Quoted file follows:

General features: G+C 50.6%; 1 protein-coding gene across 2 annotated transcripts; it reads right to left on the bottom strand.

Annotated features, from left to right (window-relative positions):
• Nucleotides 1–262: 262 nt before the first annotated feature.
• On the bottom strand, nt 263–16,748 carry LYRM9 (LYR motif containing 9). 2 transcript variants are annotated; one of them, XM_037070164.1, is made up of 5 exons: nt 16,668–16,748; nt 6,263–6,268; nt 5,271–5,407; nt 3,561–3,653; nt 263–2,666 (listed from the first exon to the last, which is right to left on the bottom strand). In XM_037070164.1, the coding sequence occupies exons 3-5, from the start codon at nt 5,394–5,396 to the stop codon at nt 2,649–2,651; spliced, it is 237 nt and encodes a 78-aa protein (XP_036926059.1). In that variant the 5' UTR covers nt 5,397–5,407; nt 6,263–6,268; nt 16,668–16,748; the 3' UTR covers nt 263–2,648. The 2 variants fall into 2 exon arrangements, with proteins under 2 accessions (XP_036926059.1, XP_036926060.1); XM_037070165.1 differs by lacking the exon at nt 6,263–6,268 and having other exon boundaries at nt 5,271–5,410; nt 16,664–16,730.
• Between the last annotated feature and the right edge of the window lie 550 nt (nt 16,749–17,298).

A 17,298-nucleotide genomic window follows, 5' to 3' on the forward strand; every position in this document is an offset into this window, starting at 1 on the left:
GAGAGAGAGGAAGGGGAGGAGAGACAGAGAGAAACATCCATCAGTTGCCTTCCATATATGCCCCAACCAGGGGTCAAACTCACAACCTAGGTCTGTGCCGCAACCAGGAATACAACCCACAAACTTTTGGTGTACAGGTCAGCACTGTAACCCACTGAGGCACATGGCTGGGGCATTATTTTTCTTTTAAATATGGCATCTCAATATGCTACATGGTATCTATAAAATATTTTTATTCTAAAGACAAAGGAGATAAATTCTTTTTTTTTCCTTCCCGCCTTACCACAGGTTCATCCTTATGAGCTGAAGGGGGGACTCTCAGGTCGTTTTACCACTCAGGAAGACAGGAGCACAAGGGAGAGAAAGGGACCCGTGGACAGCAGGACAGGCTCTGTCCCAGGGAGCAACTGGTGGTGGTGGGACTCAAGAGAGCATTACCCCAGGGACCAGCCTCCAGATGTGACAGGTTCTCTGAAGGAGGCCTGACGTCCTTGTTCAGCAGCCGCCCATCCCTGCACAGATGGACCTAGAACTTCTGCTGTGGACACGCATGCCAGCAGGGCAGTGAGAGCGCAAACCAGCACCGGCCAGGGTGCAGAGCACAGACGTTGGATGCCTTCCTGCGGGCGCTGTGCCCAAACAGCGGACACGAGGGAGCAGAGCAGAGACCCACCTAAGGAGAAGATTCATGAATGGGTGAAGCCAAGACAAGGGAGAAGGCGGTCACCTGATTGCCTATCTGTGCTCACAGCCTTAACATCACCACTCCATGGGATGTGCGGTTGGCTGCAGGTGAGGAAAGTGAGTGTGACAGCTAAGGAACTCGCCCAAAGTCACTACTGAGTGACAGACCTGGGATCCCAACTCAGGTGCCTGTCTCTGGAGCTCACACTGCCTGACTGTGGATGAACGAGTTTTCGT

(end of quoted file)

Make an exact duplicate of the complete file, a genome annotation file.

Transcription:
General features: G+C 50.6%; 1 protein-coding gene across 2 annotated transcripts; it reads right to left on the bottom strand.

Annotated features, from left to right (window-relative positions):
• Nucleotides 1–262: 262 nt before the first annotated feature.
• On the bottom strand, nt 263–16,748 carry LYRM9 (LYR motif containing 9). 2 transcript variants are annotated; one of them, XM_037070164.1, is made up of 5 exons: nt 16,668–16,748; nt 6,263–6,268; nt 5,271–5,407; nt 3,561–3,653; nt 263–2,666 (listed from the first exon to the last, which is right to left on the bottom strand). In XM_037070164.1, the coding sequence occupies exons 3-5, from the start codon at nt 5,394–5,396 to the stop codon at nt 2,649–2,651; spliced, it is 237 nt and encodes a 78-aa protein (XP_036926059.1). In that variant the 5' UTR covers nt 5,397–5,407; nt 6,263–6,268; nt 16,668–16,748; the 3' UTR covers nt 263–2,648. The 2 variants fall into 2 exon arrangements, with proteins under 2 accessions (XP_036926059.1, XP_036926060.1); XM_037070165.1 differs by lacking the exon at nt 6,263–6,268 and having other exon boundaries at nt 5,271–5,410; nt 16,664–16,730.
• Between the last annotated feature and the right edge of the window lie 550 nt (nt 16,749–17,298).

A 17,298-nucleotide genomic window follows, 5' to 3' on the forward strand; every position in this document is an offset into this window, starting at 1 on the left:
GAGAGAGAGGAAGGGGAGGAGAGACAGAGAGAAACATCCATCAGTTGCCTTCCATATATGCCCCAACCAGGGGTCAAACTCACAACCTAGGTCTGTGCCGCAACCAGGAATACAACCCACAAACTTTTGGTGTACAGGTCAGCACTGTAACCCACTGAGGCACATGGCTGGGGCATTATTTTTCTTTTAAATATGGCATCTCAATATGCTACATGGTATCTATAAAATATTTTTATTCTAAAGACAAAGGAGATAAATTCTTTTTTTTTCCTTCCCGCCTTACCACAGGTTCATCCTTATGAGCTGAAGGGGGGACTCTCAGGTCGTTTTACCACTCAGGAAGACAGGAGCACAAGGGAGAGAAAGGGACCCGTGGACAGCAGGACAGGCTCTGTCCCAGGGAGCAACTGGTGGTGGTGGGACTCAAGAGAGCATTACCCCAGGGACCAGCCTCCAGATGTGACAGGTTCTCTGAAGGAGGCCTGACGTCCTTGTTCAGCAGCCGCCCATCCCTGCACAGATGGACCTAGAACTTCTGCTGTGGACACGCATGCCAGCAGGGCAGTGAGAGCGCAAACCAGCACCGGCCAGGGTGCAGAGCACAGACGTTGGATGCCTTCCTGCGGGCGCTGTGCCCAAACAGCGGACACGAGGGAGCAGAGCAGAGACCCACCTAAGGAGAAGATTCATGAATGGGTGAAGCCAAGACAAGGGAGAAGGCGGTCACCTGATTGCCTATCTGTGCTCACAGCCTTAACATCACCACTCCATGGGATGTGCGGTTGGCTGCAGGTGAGGAAAGTGAGTGTGACAGCTAAGGAACTCGCCCAAAGTCACTACTGAGTGACAGACCTGGGATCCCAACTCAGGTGCCTGTCTCTGGAGCTCACACTGCCTGACTGTGGATGAACGAGTTTTCGT